Bypassing Fingerprint Biometrics Nothing New

Jason Soroko

So, Germany’s Chaos Computer Club — which weirdly sounds like an outcast AV group at someone’s high school — claims to have circumvented Apple’s new Touch ID fingerprint biometric sensor featured on the just-released iPhone 5s. This isn’t news.

Sure, it’s new in relation to attacking the consumer-loved iPhone image. But the “hack” shown is more than 10 years old. Simply, you need to collect the actual index fingerprint, a high-resolution printer (1200 DPI, per the CCC, which can be had for as low as $100 on Amazon), latex, some wood glue and free time. These same techniques were researched, published and reviewed as far back as 2003.

This bypass is no different than PINs, which can be recorded while you type or even guessed based on smudges. It’s even possible to obtain sensitive information from Siri or exploit the device via other lock-screen bypasses.

In the end, physical retention of the phone is always important whether you are using a PIN, biometric or any other security element. In essence, users should treat their mobile devices like their wallets.

What is most important is whether you are susceptible to fraud via your banking app or other secure apps on your mobile device. As of right now, mobile devices are still more secure than desktops. That fact doesn’t change with PIN or biometric hacks.

Regardless of this low-level hack, consumers’ biometric data for Apple Touch ID remains absolutely secure. It’s still encrypted on a secure element on the mobile device’s chip, which Apple is calling the Secure Enclave.

In fact, a statistical model of the fingerprint is hashed and encrypted. When access or authorization requests are made, a new statistical model is taken and compared to the original models. The original data is not an actual picture of the fingerprint and is never transferred, shared or otherwise communicated with Apple, iCloud or the cellular provider.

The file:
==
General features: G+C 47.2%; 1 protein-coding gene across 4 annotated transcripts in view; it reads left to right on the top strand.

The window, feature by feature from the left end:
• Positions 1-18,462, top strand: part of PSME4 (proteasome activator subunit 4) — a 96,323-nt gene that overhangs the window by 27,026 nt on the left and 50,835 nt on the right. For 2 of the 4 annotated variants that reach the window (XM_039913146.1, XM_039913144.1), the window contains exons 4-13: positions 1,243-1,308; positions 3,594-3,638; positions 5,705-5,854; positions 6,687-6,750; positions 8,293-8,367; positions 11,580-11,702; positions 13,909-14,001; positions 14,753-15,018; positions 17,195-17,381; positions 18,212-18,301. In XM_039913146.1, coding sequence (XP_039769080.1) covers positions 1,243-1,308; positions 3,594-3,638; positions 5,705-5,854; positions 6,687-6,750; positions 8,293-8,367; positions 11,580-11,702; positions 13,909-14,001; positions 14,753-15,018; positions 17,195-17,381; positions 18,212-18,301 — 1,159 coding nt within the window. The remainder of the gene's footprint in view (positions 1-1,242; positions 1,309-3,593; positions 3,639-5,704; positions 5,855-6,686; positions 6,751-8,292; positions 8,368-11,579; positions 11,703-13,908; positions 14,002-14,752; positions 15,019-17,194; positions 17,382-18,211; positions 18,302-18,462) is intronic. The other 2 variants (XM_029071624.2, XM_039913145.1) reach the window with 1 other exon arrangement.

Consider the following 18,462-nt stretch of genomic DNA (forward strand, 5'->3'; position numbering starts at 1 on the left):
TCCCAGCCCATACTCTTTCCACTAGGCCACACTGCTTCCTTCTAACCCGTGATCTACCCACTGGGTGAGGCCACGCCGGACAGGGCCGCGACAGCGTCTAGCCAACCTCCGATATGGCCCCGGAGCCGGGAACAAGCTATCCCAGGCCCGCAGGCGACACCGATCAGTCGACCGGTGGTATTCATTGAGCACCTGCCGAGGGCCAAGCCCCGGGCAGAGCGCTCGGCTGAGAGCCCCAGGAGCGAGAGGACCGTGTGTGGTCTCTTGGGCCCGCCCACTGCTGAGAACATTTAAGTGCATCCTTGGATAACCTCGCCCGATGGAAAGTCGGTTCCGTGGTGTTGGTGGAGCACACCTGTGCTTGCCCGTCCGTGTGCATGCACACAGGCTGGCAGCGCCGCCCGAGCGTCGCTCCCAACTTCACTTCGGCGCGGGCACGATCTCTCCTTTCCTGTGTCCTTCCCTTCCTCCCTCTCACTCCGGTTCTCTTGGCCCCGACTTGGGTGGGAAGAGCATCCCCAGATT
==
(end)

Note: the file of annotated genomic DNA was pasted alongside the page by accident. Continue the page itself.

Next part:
The important thing to remember is what Apple is attempting to do with security: build it into the core of the iDevice experience and raise security, essentially, from zero.

Many users don’t leverage the passcode lock/unlock, and if Apple can make this process as easy as the touch of a button, that creates a considerably more secure platform as a whole.

There is also discussion around lifting fingerprints. Let’s be very clear: if someone wants into a device badly enough, they will gain access. And what you can perform in a lab-controlled environment is much different than in the real world. This is intended to help thwart nosy people, snatch-and-dash thefts and other low-level, illicit access attempts.

The media seems to have missed the point. Privacy and security are something Apple takes very seriously and aside from the fallibility of fingerprint biometrics in general, Apple has done a very solid job introducing the first-generation Touch ID.

For anyone that holds privacy and security in high regard, you should treat your mobile devices like you do your wallet. They hold as much, if not more, sensitive data. Familiarize yourself with the improved security measures put in place by Apple in iOS7 and the latest round of iPhones.

Jason Soroko
Jason Soroko
Manager, Security Technologies

Soroko has spent 17 years in systems architecture and development roles in diverse industries with an emphasis on security. As the threat landscape becomes more advanced, the need for Entrust to understand evolving threats requires deep and dedicated thinking in security concepts. Soroko's thought-leadership in security is rooted in connecting the threat perspective to how systems work as a whole. He frequents security conferences and publishes on important security topics.

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